In a particularly interesting juxtaposition, a 1952 Ferrari Inter Barchetta Superleggero (super-light-weight) roadster sat facing a Mercedes-Benz 1955 SL (for SuperLeicht) gull-wing coupe, in the same jet-black skin. Two distinct cars, both beautiful, and both tremendously important, in different ways, to the designs of so much that came after.
Being in Los Angeles, it’s natural that the Petersen should be well-known for a collection of movie and TV-related cars. They used to be on the top floor, and perhaps will be again after the current show; the signs showing their location up there haven’t been removed, though nobody seemed the least bit confused about it.
Those cars — the ones currently on display, at least — are currently on the first floor, in an exhibition focussed on cars used in fantasy movies. The kids will love it, even if they’re not familiar with the movies. (I certainly did.)
There are, of course, the required Batmobiles — three of ‘em, if I remember right; plus cars and car-like vehicles used in futuristic movies like Blade Runner and Minority Report. And there’s the holy-of-holies, Luke Skywalker’s ground speeder from Star Wars Episode IV: A New Hope. The one he left behind a long time ago in a galaxy far, far away.
The ground floor also contains an exhibition dedicated to the work of Pinin Farina, one of the great Italian automotive design studios. The centerpiece of that exhibit is the beautiful 1953 Nash-Healey convertible, though other beautiful designs, from Alfa Romeos and Ferraris to a coffee maker, were also featured. I admit I didn’t spend much time admiring the coffee maker, but I think I took way too many pictures of the Nash-Healey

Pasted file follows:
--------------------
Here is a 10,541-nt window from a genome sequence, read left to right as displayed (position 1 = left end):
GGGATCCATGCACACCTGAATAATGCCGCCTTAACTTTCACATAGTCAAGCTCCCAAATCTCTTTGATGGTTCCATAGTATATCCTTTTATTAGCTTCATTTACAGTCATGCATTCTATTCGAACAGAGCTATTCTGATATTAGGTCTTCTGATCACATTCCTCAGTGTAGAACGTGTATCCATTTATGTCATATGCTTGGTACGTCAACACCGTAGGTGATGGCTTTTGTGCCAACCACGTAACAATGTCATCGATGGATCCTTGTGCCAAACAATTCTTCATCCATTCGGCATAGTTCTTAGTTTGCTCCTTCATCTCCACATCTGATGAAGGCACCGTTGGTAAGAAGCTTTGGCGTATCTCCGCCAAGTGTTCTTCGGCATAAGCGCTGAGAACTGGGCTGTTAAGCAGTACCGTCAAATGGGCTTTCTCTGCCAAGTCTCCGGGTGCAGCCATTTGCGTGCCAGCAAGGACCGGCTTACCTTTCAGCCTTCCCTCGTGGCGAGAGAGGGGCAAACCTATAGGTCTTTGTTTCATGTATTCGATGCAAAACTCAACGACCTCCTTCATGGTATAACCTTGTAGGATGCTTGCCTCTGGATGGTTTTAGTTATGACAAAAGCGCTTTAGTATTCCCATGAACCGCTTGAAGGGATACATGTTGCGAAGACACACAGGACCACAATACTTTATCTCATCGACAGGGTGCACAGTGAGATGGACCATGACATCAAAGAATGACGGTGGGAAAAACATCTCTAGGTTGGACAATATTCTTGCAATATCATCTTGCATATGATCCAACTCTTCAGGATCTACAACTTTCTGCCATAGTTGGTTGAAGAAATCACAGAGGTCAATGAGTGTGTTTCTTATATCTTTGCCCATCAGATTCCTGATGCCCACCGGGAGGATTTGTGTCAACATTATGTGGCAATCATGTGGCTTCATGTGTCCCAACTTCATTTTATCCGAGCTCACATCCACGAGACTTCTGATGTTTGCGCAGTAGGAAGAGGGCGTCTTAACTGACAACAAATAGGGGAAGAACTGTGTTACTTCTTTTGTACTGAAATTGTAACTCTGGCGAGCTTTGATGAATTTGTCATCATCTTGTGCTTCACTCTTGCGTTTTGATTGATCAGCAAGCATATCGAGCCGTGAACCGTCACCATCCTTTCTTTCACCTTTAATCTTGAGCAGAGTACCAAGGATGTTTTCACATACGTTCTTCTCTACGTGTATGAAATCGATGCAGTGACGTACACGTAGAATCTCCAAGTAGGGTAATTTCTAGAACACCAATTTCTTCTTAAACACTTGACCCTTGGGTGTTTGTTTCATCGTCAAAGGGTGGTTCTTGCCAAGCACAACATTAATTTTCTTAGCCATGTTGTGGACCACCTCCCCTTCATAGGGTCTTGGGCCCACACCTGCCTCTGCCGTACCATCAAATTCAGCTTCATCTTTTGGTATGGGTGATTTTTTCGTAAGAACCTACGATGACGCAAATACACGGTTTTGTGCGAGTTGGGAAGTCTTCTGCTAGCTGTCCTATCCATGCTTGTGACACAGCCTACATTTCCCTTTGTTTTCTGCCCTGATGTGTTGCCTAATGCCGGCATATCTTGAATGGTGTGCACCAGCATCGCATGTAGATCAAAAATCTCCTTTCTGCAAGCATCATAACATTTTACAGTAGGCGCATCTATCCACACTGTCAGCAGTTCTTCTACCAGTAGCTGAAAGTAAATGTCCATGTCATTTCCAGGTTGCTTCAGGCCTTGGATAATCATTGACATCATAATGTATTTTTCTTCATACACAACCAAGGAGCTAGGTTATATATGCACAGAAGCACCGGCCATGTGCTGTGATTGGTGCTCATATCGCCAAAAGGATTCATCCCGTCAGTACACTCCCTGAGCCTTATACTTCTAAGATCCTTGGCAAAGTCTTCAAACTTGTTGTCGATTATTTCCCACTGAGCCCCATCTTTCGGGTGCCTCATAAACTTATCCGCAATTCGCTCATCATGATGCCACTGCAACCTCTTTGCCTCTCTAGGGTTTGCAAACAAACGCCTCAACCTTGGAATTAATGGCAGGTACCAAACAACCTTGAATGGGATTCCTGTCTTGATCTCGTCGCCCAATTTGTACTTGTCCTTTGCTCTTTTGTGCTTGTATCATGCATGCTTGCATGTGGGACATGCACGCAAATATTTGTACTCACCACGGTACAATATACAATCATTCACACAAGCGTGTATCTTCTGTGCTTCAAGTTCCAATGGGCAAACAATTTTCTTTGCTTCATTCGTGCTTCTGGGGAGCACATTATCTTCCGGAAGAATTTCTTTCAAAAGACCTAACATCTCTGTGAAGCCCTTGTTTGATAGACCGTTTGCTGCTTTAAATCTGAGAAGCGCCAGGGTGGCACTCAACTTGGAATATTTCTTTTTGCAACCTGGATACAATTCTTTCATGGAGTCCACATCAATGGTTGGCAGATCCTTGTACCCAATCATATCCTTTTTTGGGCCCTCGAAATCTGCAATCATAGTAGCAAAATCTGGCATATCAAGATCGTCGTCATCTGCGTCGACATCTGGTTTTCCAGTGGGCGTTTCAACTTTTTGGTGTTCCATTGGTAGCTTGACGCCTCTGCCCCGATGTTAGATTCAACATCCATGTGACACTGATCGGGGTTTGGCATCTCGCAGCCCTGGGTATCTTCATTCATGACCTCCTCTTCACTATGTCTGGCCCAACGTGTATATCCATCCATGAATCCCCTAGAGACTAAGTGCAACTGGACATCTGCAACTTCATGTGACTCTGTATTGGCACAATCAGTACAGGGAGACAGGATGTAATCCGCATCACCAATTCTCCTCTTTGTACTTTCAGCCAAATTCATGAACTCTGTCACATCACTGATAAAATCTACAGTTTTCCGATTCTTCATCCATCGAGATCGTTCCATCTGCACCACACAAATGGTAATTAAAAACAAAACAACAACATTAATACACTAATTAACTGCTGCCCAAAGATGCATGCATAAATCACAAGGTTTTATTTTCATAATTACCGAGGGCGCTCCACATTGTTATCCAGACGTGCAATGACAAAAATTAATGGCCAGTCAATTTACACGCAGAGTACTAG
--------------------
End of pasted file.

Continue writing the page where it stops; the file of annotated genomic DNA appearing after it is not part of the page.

I made the mistake of believing online recommendations to expect to spend one-and-a-half to two hours at the Petersen. That didn’t leave me time to see the display on the second floor, dealing with engineering development and alternative fuels; a quick walk-through was all I could manage, but other than a new play area for kids and a few different exemplars of notable engineering developments, I had seen this exhibit in great detail the last time I was here. I would say that if you’re going to go to the Petersen, plan to spend around three hours there. It should be worth it.
The museum has its own parking garage, with entrances on Fairfax Avenue and on 8th Street, at the back of the building. There’s also some metered parking in the area, but those are limited to two hours and, to be honest, most of the meters are so poorly maintained that you won’t be able to tell how much you’re spending.
The Petersen Museum also offers access to its “vault,” the parts of its collection not presently on display in the museum proper. I haven’t seen it, but from descriptions and photographs of it, those cars are lined up bumper-to-bumper. But there are more than two hundred of them, so it’s a trade-off.
Photo credit Passepartout22